In “Another view: Academics remaining silent about the perils of Zionism is not an option,” (Sept. 19, 2014) Johnny Williams writes that “In academia, most scholars shun speaking and writing about the state of Israel’s siege and wars in Palestine.” Given what has taken place in academic discourse regarding Israel in the last 20 years, I find this to be a truly outrageous contention and makes me wonder whether Mr. Williams has been living under a rock. Has he never heard of the Boycott, Divestment and Sanctions (BDS) movement that counts thousands of college professors among its supporters? Is he unaware that in December 2013, over 60 percent of the membership of the scholarly organization, the American Studies Association, voted to boycott Israel’s higher education institutions? Does Mr. Williams not know that over 200 professors identifying themselves as Middle East scholars, recently called for the academic boycott of Israel in a signed petition?

Mr. Williams would have us believe that academics in American universities are at risk of being ostracized, isolated, or sanctioned if they express criticism of Israel. That’s just at variance with reality. Here are some specific illustrations of how popular it’s become among academics to express anti-Israeli invective:

For four years, David Klein, a mathematics professor at California State University, Northridge, has been using his university’s server to promote his web pages calling for the economic, academic, and cultural boycott of Israel. His web pages contain a litany of false and inflammatory statements and photographs intended to incite hatred and promote political activism against Israel. David Lloyd, a professor of English at the University of California-Riverside organized an event on his campus recently that featured Omar Barghouti, the founder and most vocal advocate for the campaign to boycott Israel. Barghouti accused Israeli soldiers of “hunting children,” saying that soldiers “entice children like mice into a trap and murder them for sport.” At NYU, Professor Lisa Duggan hosted a conference for students that was a platform for over 20 anti-Israel activists to spew their hatred of the Jewish state and promote a boycott intended to hasten its elimination.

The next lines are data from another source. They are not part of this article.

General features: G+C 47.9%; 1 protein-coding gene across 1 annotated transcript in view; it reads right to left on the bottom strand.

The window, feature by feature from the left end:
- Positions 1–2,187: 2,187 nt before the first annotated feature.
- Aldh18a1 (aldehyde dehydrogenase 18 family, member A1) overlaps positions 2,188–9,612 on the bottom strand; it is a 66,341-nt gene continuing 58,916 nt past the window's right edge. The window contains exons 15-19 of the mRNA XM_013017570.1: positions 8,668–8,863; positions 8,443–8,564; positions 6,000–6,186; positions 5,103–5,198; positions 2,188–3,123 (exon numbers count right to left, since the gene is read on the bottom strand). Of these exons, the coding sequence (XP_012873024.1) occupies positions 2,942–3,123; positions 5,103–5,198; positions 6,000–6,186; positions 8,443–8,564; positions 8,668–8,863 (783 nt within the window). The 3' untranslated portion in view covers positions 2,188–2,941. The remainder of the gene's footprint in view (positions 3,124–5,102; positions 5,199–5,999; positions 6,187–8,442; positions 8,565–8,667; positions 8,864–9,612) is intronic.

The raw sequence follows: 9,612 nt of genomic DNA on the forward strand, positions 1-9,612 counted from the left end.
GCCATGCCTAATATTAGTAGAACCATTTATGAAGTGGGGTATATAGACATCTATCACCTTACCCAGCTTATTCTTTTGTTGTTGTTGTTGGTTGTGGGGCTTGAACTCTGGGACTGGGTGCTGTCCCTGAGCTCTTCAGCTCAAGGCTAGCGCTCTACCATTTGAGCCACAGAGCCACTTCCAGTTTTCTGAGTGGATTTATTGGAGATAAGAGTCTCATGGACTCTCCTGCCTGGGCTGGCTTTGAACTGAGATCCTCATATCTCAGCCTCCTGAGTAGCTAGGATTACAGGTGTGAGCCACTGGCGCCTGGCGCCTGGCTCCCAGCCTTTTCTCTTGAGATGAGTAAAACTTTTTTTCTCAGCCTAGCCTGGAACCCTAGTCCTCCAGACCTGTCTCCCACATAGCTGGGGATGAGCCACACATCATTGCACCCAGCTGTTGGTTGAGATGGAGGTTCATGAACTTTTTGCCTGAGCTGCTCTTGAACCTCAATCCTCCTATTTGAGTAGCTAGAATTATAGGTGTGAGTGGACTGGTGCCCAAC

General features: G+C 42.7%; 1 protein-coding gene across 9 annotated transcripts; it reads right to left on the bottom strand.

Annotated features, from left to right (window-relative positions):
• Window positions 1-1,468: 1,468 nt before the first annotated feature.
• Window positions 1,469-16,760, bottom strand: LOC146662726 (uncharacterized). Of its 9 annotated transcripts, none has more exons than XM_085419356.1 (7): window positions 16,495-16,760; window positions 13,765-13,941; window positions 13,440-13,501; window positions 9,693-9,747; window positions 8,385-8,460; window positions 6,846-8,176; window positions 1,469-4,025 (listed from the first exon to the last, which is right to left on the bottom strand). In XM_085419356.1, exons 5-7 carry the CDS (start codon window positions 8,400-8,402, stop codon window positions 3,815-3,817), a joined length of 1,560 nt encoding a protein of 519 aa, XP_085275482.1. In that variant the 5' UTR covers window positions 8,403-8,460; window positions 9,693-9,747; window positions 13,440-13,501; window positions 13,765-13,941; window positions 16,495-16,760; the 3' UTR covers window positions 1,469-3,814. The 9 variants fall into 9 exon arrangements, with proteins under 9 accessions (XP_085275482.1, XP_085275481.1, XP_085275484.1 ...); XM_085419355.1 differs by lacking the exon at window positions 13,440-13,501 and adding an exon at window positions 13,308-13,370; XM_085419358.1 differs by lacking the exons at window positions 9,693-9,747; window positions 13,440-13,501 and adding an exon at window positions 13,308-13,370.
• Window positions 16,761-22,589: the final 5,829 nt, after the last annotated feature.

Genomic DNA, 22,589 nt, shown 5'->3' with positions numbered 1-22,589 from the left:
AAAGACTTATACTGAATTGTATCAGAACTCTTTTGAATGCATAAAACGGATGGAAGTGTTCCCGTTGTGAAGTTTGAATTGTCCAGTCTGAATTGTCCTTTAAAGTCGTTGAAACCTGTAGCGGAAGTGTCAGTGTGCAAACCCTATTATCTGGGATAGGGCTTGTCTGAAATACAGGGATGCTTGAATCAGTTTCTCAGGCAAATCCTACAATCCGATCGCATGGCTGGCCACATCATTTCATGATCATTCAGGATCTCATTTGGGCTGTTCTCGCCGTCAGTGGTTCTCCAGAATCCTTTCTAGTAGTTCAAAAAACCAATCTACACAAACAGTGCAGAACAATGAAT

Moreover, Mr. Williams utterly misrepresents the circumstances under which the University of Illinois rescinded its tenure offer to Steven Salaita, a Professor of American Indian Studies. Mr. Williams writes that Salaita was “speaking out against Israeli atrocities in Gaza on social media.” Now let’s go to the record. On June 20, soon after three Israelis were kidnapped and killed, Salaita posted to his followers, “You may be too refined to say it, but I’m not: I wish all the (expletive) West Bank settlers would go missing.” So that sort of vulgar and inflammatory language in support of murdering people is just “speaking out”? Mr. Williams appears to believe that a college professor has some sort of inalienable right to spew whatever sort of disgusting, uncivilized commentary he’d like, and if a university then chooses to censure the professor for that, they’re somehow violating his academic freedom.

But it’s clear that Mr. Williams himself is a practitioner of using language, however carelessly, that associates Israel with the worst atrocities in modern history. He writes that Israel uses “extrajudicial measures “ to ethnically cleanse” West Bank and Gaza and “Israel seeks to depopulate Palestine of Palestinians?” Hmm, if it’s ethnic cleansing and depopulating, then we should be witness to a mass expulsion or mass killing of Palestinians, something on the scale of what took place in 1915 when an estimated 1-1.5 million Armenians were killed in Ottoman Turkey – over 60 percent of those living there, or when 3 million or 90 percent of the pre-war population of Jews were killed in Poland during the Holocaust, or when up to 75 percent of the Tutsis living in Rwanda were killed in 1994. Or let’s take an ethnic cleansing/depopulation example closer to home, like the forced relocation of entire native tribes in the American Southeast in the first half of the 19th century.

I’d like Mr. Williams to point to any period since 1967 when the population of West Bank or Gaza has experienced any sort of slaughter or mass deportation on the scale of the examples I’ve given. In fact, the population of the West Bank Gaza has increased from 1 million in 1967, to 2 million in 1990, to 4.4 million today, an unprecedented population boom. Either Mr. Williams is wholly unaware what ethnic cleansing and depopulating has meant in history, or he just feels that he has moral license to attach those label to any instance of a people suffering during a military conflict because it suits his ideological purposes to do so.

Mr. Williams advocates “critical and untampered public debate” and erroneously concludes that he and his cohort “unnerve people because we go beyond the commonly accepted or officially defined version of human events.” That’s not it at all. The unnerving takes place because their primary interest is not in debate, but in flinging as much populist muck as he can at Israel without regard for intellectual accuracy or conceptual clarity

Rob Monyak is a resident of West Hartford.